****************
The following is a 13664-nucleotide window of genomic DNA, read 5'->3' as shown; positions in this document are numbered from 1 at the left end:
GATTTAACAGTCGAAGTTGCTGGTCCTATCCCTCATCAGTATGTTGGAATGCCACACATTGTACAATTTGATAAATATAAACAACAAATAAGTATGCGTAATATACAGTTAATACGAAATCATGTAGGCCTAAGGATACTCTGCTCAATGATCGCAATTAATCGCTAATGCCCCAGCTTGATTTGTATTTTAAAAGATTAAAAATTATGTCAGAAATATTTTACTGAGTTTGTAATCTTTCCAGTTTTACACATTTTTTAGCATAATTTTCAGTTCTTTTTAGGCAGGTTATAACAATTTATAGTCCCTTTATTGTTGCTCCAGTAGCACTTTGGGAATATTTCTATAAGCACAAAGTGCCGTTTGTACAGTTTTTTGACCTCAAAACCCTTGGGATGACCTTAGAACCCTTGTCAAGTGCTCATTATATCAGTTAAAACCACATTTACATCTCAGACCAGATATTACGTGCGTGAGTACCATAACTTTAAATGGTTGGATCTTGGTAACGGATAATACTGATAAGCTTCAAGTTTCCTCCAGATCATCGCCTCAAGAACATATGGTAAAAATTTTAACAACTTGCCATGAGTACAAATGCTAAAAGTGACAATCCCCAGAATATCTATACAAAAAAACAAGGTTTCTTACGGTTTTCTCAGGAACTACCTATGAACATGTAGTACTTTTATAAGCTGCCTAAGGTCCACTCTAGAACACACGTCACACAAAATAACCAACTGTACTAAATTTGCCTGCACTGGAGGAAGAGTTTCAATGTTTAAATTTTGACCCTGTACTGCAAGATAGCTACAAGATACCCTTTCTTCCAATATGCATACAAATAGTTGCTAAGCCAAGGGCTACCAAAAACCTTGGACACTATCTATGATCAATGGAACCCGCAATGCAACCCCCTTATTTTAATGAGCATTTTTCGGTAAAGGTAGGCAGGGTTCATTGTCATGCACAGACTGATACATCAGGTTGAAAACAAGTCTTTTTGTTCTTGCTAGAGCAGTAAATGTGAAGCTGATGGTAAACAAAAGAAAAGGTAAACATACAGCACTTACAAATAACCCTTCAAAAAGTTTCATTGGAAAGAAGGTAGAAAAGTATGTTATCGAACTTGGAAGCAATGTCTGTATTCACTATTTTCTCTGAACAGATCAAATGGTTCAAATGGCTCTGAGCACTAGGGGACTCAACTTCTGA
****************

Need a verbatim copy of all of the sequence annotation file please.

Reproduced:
The following is a 13664-nucleotide window of genomic DNA, read 5'->3' as shown; positions in this document are numbered from 1 at the left end:
GATTTAACAGTCGAAGTTGCTGGTCCTATCCCTCATCAGTATGTTGGAATGCCACACATTGTACAATTTGATAAATATAAACAACAAATAAGTATGCGTAATATACAGTTAATACGAAATCATGTAGGCCTAAGGATACTCTGCTCAATGATCGCAATTAATCGCTAATGCCCCAGCTTGATTTGTATTTTAAAAGATTAAAAATTATGTCAGAAATATTTTACTGAGTTTGTAATCTTTCCAGTTTTACACATTTTTTAGCATAATTTTCAGTTCTTTTTAGGCAGGTTATAACAATTTATAGTCCCTTTATTGTTGCTCCAGTAGCACTTTGGGAATATTTCTATAAGCACAAAGTGCCGTTTGTACAGTTTTTTGACCTCAAAACCCTTGGGATGACCTTAGAACCCTTGTCAAGTGCTCATTATATCAGTTAAAACCACATTTACATCTCAGACCAGATATTACGTGCGTGAGTACCATAACTTTAAATGGTTGGATCTTGGTAACGGATAATACTGATAAGCTTCAAGTTTCCTCCAGATCATCGCCTCAAGAACATATGGTAAAAATTTTAACAACTTGCCATGAGTACAAATGCTAAAAGTGACAATCCCCAGAATATCTATACAAAAAAACAAGGTTTCTTACGGTTTTCTCAGGAACTACCTATGAACATGTAGTACTTTTATAAGCTGCCTAAGGTCCACTCTAGAACACACGTCACACAAAATAACCAACTGTACTAAATTTGCCTGCACTGGAGGAAGAGTTTCAATGTTTAAATTTTGACCCTGTACTGCAAGATAGCTACAAGATACCCTTTCTTCCAATATGCATACAAATAGTTGCTAAGCCAAGGGCTACCAAAAACCTTGGACACTATCTATGATCAATGGAACCCGCAATGCAACCCCCTTATTTTAATGAGCATTTTTCGGTAAAGGTAGGCAGGGTTCATTGTCATGCACAGACTGATACATCAGGTTGAAAACAAGTCTTTTTGTTCTTGCTAGAGCAGTAAATGTGAAGCTGATGGTAAACAAAAGAAAAGGTAAACATACAGCACTTACAAATAACCCTTCAAAAAGTTTCATTGGAAAGAAGGTAGAAAAGTATGTTATCGAACTTGGAAGCAATGTCTGTATTCACTATTTTCTCTGAACAGATCAAATGGTTCAAATGGCTCTGAGCACTAGGGGACTCAACTTCTGA